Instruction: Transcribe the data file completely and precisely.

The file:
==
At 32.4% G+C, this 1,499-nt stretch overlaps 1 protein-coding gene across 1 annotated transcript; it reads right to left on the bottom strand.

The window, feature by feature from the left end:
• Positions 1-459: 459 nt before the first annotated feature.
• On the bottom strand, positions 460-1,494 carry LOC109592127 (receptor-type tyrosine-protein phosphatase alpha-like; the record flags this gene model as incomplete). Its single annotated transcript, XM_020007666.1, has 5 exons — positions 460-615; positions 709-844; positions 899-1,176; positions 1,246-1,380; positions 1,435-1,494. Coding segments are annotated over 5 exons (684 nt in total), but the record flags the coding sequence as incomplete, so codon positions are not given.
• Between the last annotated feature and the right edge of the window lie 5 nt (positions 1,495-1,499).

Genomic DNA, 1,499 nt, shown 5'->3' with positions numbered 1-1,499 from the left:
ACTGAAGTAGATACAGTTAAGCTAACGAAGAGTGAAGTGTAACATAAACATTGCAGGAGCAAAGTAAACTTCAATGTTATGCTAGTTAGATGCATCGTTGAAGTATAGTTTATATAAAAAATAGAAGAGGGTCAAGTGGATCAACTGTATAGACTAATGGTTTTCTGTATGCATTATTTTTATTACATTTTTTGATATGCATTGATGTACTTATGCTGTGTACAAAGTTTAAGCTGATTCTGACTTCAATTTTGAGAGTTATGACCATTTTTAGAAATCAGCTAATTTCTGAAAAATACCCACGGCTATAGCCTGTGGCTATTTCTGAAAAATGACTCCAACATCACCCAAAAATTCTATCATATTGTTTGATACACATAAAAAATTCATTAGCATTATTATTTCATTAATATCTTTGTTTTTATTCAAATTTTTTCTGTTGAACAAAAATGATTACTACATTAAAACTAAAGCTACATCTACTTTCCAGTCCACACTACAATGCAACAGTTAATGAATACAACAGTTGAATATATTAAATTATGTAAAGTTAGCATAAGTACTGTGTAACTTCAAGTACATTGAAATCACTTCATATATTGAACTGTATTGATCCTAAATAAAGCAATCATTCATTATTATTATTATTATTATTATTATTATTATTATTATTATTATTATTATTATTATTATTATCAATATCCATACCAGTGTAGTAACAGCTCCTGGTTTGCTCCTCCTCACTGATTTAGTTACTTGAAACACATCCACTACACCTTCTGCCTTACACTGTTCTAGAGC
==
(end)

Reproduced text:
At 32.4% G+C, this 1,499-nt stretch overlaps 1 protein-coding gene across 1 annotated transcript; it reads right to left on the bottom strand.

The window, feature by feature from the left end:
• Positions 1-459: 459 nt before the first annotated feature.
• On the bottom strand, positions 460-1,494 carry LOC109592127 (receptor-type tyrosine-protein phosphatase alpha-like; the record flags this gene model as incomplete). Its single annotated transcript, XM_020007666.1, has 5 exons — positions 460-615; positions 709-844; positions 899-1,176; positions 1,246-1,380; positions 1,435-1,494. Coding segments are annotated over 5 exons (684 nt in total), but the record flags the coding sequence as incomplete, so codon positions are not given.
• Between the last annotated feature and the right edge of the window lie 5 nt (positions 1,495-1,499).

Genomic DNA, 1,499 nt, shown 5'->3' with positions numbered 1-1,499 from the left:
ACTGAAGTAGATACAGTTAAGCTAACGAAGAGTGAAGTGTAACATAAACATTGCAGGAGCAAAGTAAACTTCAATGTTATGCTAGTTAGATGCATCGTTGAAGTATAGTTTATATAAAAAATAGAAGAGGGTCAAGTGGATCAACTGTATAGACTAATGGTTTTCTGTATGCATTATTTTTATTACATTTTTTGATATGCATTGATGTACTTATGCTGTGTACAAAGTTTAAGCTGATTCTGACTTCAATTTTGAGAGTTATGACCATTTTTAGAAATCAGCTAATTTCTGAAAAATACCCACGGCTATAGCCTGTGGCTATTTCTGAAAAATGACTCCAACATCACCCAAAAATTCTATCATATTGTTTGATACACATAAAAAATTCATTAGCATTATTATTTCATTAATATCTTTGTTTTTATTCAAATTTTTTCTGTTGAACAAAAATGATTACTACATTAAAACTAAAGCTACATCTACTTTCCAGTCCACACTACAATGCAACAGTTAATGAATACAACAGTTGAATATATTAAATTATGTAAAGTTAGCATAAGTACTGTGTAACTTCAAGTACATTGAAATCACTTCATATATTGAACTGTATTGATCCTAAATAAAGCAATCATTCATTATTATTATTATTATTATTATTATTATTATTATTATTATTATTATTATTATTATTATTATCAATATCCATACCAGTGTAGTAACAGCTCCTGGTTTGCTCCTCCTCACTGATTTAGTTACTTGAAACACATCCACTACACCTTCTGCCTTACACTGTTCTAGAGC